Activists May Argue Pipeline Shutdown Was Necessary Due to Climate Change, Court Rules
The Minnesota Court of Appeals ruled Monday that four climate activists facing criminal charges may use an unusual "necessity defense" over their efforts to shut down a pair of tar sands pipelines owned by Enbridge Energy.
"Valve turners" Emily Johnston and Annette Klapstein were charged after shutting off the emergency valves on the two pipelines in October 2016. Johnston and Klapstein, and the two defendants who filmed them, argue their actions to stop the flow of the polluting bitumen were justified due to the threat of climate change.
The pipelines targeted were Enbridge line 4 and 67 in Leonard, Minnesota; TransCanada's Keystone pipeline in Walhalla, North Dakota; Spectra Energy's Express pipeline at Coal Banks Landing, Montana; and Kinder Morgan's Trans-Mountain pipeline in Anacortes, Washington.
5 Climate Activists Shut Down 5 Tar Sands Pipelines https://t.co/3IZWbkh9bZ @NoTarSands @tarsandsRESIST— EcoWatch (@EcoWatch)1476237008.0
The case now heads to trial in Clearwater County later this year. This court's decision allows the defense to call on climate scientists and other experts to explain the threat of climate change during the trial.
"The Minnesota Court of Appeals has upheld our right to present the facts on the ongoing climate catastrophe, caused largely by the fossil fuel industry, to a Minnesota jury," Klapstein told the Associated Press in a statement. "As a retired attorney, I am encouraged to see that courts across the country seem increasingly willing to allow the necessity defense in climate cases."
The activists face felony charges of criminal damage to property and other counts.
In October, a district court judge ruled that he will allow the pipeline protesters to present the necessity defense for the charges. State prosecutors challenged the decision and the Minnesota Court of Appeals heard oral arguments in February.
According to the Associated Press, the three-judge appeals panel ruled 2-1 Monday that the prosecutor failed to show that allowing the necessity defense will have a "critical impact" on the outcome of the protesters' trials.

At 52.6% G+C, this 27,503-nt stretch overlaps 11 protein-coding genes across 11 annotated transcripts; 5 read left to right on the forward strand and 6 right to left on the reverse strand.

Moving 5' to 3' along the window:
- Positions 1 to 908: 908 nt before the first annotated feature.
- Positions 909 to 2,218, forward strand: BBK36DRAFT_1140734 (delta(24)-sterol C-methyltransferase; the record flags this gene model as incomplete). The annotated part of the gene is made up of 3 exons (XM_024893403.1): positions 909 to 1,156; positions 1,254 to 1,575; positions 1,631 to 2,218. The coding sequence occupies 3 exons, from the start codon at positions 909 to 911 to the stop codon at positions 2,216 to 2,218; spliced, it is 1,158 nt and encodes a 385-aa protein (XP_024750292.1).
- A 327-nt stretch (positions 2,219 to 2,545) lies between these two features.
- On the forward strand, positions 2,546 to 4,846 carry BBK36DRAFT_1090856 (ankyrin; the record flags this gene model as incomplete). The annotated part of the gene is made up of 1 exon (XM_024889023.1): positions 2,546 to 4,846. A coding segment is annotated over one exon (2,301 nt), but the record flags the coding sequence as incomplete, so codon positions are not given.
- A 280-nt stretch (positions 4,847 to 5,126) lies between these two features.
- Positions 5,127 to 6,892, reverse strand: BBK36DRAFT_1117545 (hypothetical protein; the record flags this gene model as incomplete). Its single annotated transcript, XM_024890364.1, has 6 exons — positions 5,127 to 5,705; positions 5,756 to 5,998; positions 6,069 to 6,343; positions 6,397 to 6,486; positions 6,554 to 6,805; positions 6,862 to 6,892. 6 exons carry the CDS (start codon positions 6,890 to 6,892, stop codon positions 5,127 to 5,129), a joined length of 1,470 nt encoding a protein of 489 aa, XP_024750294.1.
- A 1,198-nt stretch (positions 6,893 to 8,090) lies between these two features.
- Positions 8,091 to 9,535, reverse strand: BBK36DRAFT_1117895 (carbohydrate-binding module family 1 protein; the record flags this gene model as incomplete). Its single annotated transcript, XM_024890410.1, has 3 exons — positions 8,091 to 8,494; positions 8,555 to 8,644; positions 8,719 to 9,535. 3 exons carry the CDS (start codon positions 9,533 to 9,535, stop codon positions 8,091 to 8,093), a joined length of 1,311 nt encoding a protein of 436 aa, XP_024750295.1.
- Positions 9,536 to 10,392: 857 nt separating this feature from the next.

However, Appeals Judge Francis Connolly wrote in a dissenting opinion that the necessity defense does not apply "because there is no direct, causal connection between respondents' criminal trespass and the prevention of global warming."
"This case is about whether respondents have committed the crimes of damage to property and trespass. It is not about global warming," Connolly wrote.
This is not the first time a court has dismissed charges against a group of protesters using the defense. Last month, a Boston judge sided with 13 climate activists who were arrested for protesting the West Roxbury Mass Lateral Pipeline. The protestors argued the threat of climate change necessitated their civil disobedience.
Boston Judge Acquits 13 Pipeline Protesters in Groundbreaking Decision https://t.co/u5U1hiT0da @TarSandsAction @NoTarSands— EcoWatch (@EcoWatch)1522271109.0
- Redwoods are the world's tallest trees.
- Now scientists have discovered they are even bigger than we thought.
- Using laser technology they map the 80-meter giants.
- Trees are a key plank in the fight against climate change.
They are among the largest trees in the world, descendants of forests where dinosaurs roamed.
Pixabay / Simi Luft<p><span>Until recently, measuring these trees meant scaling their 80 meter high trunks with a tape measure. Now, a team of scientists from University College London and the University of Maryland uses advanced laser scanning, to create 3D maps and calculate the total mass.</span></p><p>The results are striking: suggesting the trees <a href="https://www.nature.com/articles/s41598-020-73733-6" target="_blank" rel="noopener noreferrer">may be as much as 30% larger than earlier measurements suggested.</a> Part of that could be due to the additional trunks the Redwoods can grow as they age, <a href="https://www.nature.com/articles/s41598-020-73733-6" target="_blank" rel="noopener noreferrer">a process known as reiteration</a>.</p>